While professional sports leagues both domestic and abroad scramble to figure out the resuming of their own seasons, leaders in college athletics find themselves attempting to answer the same questions as the fall sports season approaches.
West Virginia University President E. Gordon Gee joined WOWK’s Opening West Virginia town hall on Wednesday evening after expressing his belief that classes would resume in Morgantown this fall. Of course, along with that, questions have swirled around whether or not college football would also begin as planned, about which Gee is equally sanguine.
“We are going to play football in the fall, I really do believe that,” Gee told WOWK’s Mark Curtis. “Even if I have to suit up, and I’ve got my ankles taped, I’m ready to go in.”
Even though the regular season officially kicks off at the end of August, preparations for competition are slated to begin at the end of June. The Big 12’s current suspension of all team activities will last until May 31, at which point the conference will assess its next move.
WVU football coach Neal Brown has praised this wariness while remaining “cautiously optimistic” for the start of the season.
“I think the powers that are making those decisions, in our case the Big 12 Conference [and] the Football Oversight Committee, I think they’re being prudent and I think it’s the right thing to do,” Brown said in a press conference on Wednesday morning. “I’m not in that decision-making role, but if I was in that decision-making role I’d be waiting as long as possible to make decisions.”
As that May 31 date approaches, it is difficult to predict to what degree the country will be open, as well as at what stage the pandemic will be. For that reason, Brown says he believes that the “powers that be” will maintain their decision-making prudence until they have as much information as possible.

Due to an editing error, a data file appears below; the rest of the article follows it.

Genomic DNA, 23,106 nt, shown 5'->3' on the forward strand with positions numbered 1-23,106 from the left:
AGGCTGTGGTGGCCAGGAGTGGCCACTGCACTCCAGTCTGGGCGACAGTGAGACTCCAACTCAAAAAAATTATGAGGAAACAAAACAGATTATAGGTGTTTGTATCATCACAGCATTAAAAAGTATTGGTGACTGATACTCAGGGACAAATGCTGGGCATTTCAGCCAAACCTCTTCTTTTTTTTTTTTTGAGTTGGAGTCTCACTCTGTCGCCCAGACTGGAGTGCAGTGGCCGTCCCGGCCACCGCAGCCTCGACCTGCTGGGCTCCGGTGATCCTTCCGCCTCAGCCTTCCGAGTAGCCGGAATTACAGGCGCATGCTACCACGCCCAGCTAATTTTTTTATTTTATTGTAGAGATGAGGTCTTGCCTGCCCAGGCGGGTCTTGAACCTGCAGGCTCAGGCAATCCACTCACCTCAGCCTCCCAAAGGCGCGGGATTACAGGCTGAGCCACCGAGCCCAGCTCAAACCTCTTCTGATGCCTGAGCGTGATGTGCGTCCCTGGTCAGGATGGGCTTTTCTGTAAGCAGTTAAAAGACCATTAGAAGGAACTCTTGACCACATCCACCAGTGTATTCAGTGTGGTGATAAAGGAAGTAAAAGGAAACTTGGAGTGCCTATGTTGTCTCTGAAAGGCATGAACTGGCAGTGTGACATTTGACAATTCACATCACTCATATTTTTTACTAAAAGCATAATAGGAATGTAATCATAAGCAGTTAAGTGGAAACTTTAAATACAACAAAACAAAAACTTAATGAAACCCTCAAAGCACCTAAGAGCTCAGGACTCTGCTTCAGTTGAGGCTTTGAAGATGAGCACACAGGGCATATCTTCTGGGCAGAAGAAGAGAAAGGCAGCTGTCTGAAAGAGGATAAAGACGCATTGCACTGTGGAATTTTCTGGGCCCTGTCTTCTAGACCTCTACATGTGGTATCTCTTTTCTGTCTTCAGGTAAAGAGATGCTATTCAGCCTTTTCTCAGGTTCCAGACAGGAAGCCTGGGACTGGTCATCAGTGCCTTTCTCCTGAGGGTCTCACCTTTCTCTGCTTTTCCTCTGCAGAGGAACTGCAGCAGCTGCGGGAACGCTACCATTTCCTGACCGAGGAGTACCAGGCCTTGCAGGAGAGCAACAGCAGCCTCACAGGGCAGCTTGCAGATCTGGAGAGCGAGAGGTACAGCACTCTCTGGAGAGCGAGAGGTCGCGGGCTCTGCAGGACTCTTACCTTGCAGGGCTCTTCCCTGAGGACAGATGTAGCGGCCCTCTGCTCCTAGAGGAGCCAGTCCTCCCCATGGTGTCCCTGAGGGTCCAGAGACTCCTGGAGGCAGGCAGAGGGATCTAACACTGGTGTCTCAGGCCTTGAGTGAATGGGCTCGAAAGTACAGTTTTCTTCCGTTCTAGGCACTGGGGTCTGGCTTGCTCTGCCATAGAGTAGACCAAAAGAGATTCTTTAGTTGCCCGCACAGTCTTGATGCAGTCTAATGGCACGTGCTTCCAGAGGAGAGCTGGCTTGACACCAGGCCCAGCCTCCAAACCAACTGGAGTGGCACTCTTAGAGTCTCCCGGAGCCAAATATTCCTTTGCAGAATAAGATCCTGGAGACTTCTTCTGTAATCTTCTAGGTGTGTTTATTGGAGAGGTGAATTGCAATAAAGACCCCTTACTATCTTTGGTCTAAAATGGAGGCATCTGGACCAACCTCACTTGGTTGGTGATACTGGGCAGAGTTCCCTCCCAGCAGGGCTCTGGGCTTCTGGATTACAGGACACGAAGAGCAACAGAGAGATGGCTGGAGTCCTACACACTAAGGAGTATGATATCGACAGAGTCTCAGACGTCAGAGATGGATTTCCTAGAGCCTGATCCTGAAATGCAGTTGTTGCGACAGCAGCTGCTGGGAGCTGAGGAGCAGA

There is significant motivation to get the football season started on time, however, especially given the projected $5 million shortfall that will hit the University’s athletic department. As noted by Athletic Director Shane Lyons, that shortfall could be drastically larger if the season is cancelled or significantly altered.
On top of that, Gee, a member of the College Football Playoff Board of Managers, says having sports will simply help the country get back into a hopeful mentality.
“I’ll just say it from another point of view, I think that this country needs to move from being shut down to having an ability to be able to get back into hope and opportunity,” he said, “and certainly, athletics provides great hope and great synergy to people.”
If the season does start on time, it will likely look different than what fans are used to. This is to make sure that college football is as safe as possible for everyone involved.
“Again, I think that with everything, we’re going to do it based upon what is safe, what is healthy for our fans, what is healthy for our student-athletes but I do believe that we will play football,” Gee said.
You can watch the full Opening West Virginia town hall on WOWKTV.com by clicking here.